Tango and I have been practicing Nose Work. It's a relatively new sport, and for the first time on the East Coast, the Odor Recognition Trial (ORT) was offered.
This was a little bit of a big deal. First time it's been offered waaaay over here on the East coast. It's been a West coast sport for a couple years and is finally drifting over to us.
The trial is relatively easy: there are 12 boxes and Tango just needs to indicate the box that contains the scent (birch). He'd been rippin' it up at home — finding the correct box every single time. He was good! We were ready!
Yeah, except I wasn't ready. We approached the start line and I gave Tango the "Find it" cue. Except he wasn't looking at me. Being the happy Labrador that he is, he was quite enamored with the judges. Oh, and the spectators, he liked them quite a bit as well. The boxes that might or might not contain the odor – yeah, not so interested in those. Which was NOT a good thing.
The leash got tight. Not a good thing. Tango sniffed the boxes, he sniffed the floor. He went completely off course. He wagged at the spectators. He sniffed the boxes again.
He paused at a box. I alerted. Once you alert, you're done. If your alert is correct, you "win." You get your ORT. If your alert is wrong, you're done. Finished. No second chance.
Well, Tango was wrong. Or, should I say, I was wrong. I thought I was right, but one day later (tonight), Tango proved how good his nose was. And with that proof, it was really easy for me to shift the blame from him TO me.
Here's how it went down: it was dark and I was throwing Tango's tennis ball in the back yard. He typically chases it, somehow locating it in the dark, and always brings it back to me. I throw like a girl (go figure) and I must have tossed it into the lilac bush. The lilac bush, for the record, was pretty far away. I should get points just for getting it TO the bush. Never mind the fact that I threw it into the bushes; we'll just ignore that for now, ok?
Except that I thought it went into the grass. I prompted Tango to "find it." That's the same cue we use in Nose Work. It was pitch black outside. I thought the ball rolled through the Hostas and came to rest in the Lilac Bed. Tango kept looking up into the lilac bushes.
I knew quite well that the ball was not in the lilac bush. I distinctly heard it roll through the hostas! I cued "find it" again. Still, this crazy dog is looking upward! What is his problem?!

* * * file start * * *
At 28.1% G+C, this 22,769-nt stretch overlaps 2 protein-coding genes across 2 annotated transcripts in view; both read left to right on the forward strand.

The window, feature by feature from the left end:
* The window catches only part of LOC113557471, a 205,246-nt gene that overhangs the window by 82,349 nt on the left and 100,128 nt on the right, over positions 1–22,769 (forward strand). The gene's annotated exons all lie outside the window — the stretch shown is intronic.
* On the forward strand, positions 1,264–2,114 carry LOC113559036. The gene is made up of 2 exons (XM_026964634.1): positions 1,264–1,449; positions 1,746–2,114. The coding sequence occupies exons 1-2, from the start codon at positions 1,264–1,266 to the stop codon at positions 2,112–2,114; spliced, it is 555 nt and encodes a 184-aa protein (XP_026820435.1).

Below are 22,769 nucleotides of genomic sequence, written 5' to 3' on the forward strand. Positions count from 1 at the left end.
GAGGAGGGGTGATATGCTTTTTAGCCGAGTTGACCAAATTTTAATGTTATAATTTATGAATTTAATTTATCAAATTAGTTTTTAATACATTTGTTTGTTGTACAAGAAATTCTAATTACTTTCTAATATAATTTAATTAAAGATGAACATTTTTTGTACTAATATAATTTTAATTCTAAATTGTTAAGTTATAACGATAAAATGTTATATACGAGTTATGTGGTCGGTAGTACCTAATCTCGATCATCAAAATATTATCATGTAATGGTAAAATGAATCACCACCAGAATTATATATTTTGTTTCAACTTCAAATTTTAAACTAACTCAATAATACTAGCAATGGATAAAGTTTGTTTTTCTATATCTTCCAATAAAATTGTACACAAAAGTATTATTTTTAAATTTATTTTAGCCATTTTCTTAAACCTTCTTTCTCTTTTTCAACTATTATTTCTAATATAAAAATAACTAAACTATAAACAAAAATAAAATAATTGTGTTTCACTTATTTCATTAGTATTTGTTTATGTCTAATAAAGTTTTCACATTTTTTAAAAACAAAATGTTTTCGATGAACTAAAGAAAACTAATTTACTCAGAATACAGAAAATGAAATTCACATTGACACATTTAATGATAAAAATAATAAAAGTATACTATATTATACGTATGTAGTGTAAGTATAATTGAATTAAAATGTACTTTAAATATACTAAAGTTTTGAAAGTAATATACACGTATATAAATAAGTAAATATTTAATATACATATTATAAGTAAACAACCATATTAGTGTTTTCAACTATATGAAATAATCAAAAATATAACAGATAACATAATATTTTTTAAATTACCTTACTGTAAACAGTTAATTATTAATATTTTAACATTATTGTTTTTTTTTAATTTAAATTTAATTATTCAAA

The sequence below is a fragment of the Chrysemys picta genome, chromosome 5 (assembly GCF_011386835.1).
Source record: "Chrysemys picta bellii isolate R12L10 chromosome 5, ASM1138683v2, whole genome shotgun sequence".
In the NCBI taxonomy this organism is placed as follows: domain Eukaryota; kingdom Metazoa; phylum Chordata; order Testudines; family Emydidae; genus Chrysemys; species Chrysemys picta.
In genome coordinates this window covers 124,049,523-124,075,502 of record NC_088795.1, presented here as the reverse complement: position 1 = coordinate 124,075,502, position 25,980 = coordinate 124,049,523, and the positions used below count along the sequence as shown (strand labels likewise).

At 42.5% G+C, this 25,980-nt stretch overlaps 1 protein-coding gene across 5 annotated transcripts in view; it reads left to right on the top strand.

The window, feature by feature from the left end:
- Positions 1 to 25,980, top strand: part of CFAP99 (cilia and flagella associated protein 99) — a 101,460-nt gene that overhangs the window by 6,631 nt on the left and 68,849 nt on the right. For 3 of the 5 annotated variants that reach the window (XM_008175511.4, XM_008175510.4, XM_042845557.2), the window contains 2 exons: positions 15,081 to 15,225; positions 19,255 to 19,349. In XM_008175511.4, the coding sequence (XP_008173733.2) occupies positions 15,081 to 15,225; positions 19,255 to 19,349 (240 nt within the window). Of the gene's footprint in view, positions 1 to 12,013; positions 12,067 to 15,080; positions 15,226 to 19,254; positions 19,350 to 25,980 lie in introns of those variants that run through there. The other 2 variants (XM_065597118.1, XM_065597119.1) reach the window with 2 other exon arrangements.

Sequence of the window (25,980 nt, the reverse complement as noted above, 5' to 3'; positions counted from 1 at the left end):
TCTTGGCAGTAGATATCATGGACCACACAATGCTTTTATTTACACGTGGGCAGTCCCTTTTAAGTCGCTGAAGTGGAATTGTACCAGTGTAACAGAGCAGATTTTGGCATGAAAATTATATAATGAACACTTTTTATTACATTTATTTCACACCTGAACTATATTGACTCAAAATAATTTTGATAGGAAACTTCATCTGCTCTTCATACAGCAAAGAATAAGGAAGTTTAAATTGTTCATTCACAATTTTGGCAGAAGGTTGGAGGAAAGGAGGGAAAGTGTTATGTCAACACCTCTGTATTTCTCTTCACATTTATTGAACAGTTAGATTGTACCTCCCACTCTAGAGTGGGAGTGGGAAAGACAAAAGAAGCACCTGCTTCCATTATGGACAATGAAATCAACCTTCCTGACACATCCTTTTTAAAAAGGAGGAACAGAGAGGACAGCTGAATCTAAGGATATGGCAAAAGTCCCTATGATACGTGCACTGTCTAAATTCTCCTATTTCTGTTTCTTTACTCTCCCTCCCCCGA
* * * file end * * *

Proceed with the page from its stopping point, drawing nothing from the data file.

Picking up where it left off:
Finally, in frustration, I turned the back flood lights on. Guess what I saw? About eye level (to me) in the stupid lilac bush?
That stupid tennis ball.
So clearly, the fact that Tango blew the ORT on Friday was on me. Not on him. He knew where his tennis ball was in the dark in the tree! Ok, so I was more than humbled.
I was a bit embarrassed. Not to mention I was crushed that *I* was the reason Tango didn't pass his ORT. It wasn't Tango. It was ME! Talk about humbled…
So. I'm not sure when our next chance at the ORT will be, but you better believe I'll train hard. I'll work my you-know-what off so I can be the handler Tango needs so he can pass the ORT. I have my marching orders: TRUST YOUR DOG!
Aww, cute. Is it wrong to say, “your dog is always right?” Don’t beat yourself up Laurie, everyone makes mistakes, even us humans every now and than. Love you. Kisses to the kids.
After a number of tracking disagreements, Laev and I have an new working contract — when she and I disagree, I believe her. When we really, really disagree, and I’m sure she just can’t be right, we quit the track on a neutral note and start completely over. Doesn’t happen often at all, maybe once a year, but I’ve learned that her nose is better than my memory when it comes to tracklaying.
I would really, really like to do Nosework. I offered last year to host events in the Midwest but got a very lukewarm response and no follow-up, so nothing for us. 🙁
Honey and I are starting Nose Work at the SPCA on Wednesday. I can hardly wait.
I wasn’t too sure what to expect based on the reading I’ve done so far. It sounds like I need to really concentrate on the communication between Honey and me and rely on her to do the smelling.
Thanks for sharing your experience. I look forward to hearing about your continuing work with Tango.
Brad Wagoner says
I know what you mean. Sometimes we need to just get out of our dog’s way and follow them for a change. I’m sure you’ll do fine in your next trial.
Sounds like a great activity.. Luna already half does this as she is a bird dog working toward her master hunt title… and we have played “Find it” with her bumper since she was a puppy and I can now put her up and have her find it when she didn’t see where it went.
How early do we need to register?? I need to figure out how this class would play into other training that’s going on. Also are there any basics they should know first?
Laurie Luck says
Do you mean how early do you need to register for an ORT? As early as possible. They fill up fast. The one in MD had a waiting list…
Thanks, my only concern with the class is how it may affect her in the field. I may need to hold off until I finish what I want to do in the field with her. The last thing I need is her sitting when she finds a game bird, otherwise I think she would totally excel at this class, just not sure I want to risk any confusion.
Laurie Luck says
Anna, we don’t even introduce odor for the first 12 weeks (two entire courses). We won’t introduce an alert for an even longer time.
Angie Falcsik says
Laurie, I know how you feel! I teach nosework classes and one of my dogs (my Belgian-Trace) is doing excellent on Birch so we went to the Chicago ORT Easter weekend (I’m in the trainer cert program). Trace gave a different indicator & has environmental issues so we too “missed”. It was a great learning experience however & am so glad we went!